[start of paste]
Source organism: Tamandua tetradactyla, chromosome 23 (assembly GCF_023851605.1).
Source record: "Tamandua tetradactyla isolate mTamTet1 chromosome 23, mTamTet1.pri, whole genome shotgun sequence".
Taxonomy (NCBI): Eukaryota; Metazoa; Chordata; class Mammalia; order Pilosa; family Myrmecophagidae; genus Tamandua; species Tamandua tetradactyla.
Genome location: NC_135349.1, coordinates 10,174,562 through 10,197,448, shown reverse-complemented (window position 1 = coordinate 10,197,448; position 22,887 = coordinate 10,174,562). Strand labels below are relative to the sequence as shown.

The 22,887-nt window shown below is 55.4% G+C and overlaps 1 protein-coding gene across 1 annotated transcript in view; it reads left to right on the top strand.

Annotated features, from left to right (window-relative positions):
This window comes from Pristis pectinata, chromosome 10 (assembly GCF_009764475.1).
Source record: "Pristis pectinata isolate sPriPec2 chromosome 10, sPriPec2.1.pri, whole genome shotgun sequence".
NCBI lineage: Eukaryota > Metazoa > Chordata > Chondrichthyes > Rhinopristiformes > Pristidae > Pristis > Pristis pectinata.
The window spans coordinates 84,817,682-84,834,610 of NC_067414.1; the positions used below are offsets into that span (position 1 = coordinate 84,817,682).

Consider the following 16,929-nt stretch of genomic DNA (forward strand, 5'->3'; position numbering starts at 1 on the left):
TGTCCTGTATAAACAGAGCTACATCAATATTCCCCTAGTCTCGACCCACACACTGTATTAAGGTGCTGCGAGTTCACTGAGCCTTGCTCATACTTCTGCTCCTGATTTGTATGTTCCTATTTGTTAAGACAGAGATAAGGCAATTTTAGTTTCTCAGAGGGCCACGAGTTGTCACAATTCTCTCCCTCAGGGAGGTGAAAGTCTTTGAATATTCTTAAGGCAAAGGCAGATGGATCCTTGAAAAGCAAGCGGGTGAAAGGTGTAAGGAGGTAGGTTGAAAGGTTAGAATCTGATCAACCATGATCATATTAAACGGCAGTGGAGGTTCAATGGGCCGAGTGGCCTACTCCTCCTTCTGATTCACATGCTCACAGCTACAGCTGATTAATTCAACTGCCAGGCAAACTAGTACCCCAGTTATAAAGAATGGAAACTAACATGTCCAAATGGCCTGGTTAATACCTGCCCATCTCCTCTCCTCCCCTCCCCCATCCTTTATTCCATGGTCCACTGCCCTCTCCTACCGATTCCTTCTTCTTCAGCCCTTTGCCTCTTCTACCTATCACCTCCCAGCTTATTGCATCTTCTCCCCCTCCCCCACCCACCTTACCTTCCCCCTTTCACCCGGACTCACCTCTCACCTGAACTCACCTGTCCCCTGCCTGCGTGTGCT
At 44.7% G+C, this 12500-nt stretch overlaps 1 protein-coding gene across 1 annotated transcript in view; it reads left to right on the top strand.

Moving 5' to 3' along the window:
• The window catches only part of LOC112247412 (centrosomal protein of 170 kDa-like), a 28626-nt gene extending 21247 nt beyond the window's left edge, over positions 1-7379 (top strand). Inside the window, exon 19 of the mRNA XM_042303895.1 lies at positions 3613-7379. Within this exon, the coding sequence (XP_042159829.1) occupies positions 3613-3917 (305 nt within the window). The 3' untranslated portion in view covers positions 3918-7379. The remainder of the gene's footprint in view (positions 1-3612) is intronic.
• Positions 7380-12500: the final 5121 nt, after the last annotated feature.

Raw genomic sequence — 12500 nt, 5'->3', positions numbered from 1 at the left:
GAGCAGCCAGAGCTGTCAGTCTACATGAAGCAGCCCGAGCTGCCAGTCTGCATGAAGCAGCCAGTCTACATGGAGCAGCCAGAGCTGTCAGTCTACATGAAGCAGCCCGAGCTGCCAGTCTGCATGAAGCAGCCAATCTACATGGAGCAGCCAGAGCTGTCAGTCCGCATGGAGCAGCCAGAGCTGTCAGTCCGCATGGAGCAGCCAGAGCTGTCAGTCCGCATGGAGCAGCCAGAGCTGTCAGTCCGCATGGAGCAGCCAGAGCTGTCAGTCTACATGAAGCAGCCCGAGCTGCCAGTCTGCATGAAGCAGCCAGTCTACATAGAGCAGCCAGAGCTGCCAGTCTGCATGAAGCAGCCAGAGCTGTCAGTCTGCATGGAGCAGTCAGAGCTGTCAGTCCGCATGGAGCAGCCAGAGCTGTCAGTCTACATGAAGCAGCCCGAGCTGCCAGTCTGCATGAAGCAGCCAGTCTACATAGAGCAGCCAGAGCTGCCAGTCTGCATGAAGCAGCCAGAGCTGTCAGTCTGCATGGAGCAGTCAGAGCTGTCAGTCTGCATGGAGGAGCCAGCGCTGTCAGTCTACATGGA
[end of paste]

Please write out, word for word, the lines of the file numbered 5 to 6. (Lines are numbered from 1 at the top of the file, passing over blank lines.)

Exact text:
The 22,887-nt window shown below is 55.4% G+C and overlaps 1 protein-coding gene across 1 annotated transcript in view; it reads left to right on the top strand.

Annotated features, from left to right (window-relative positions):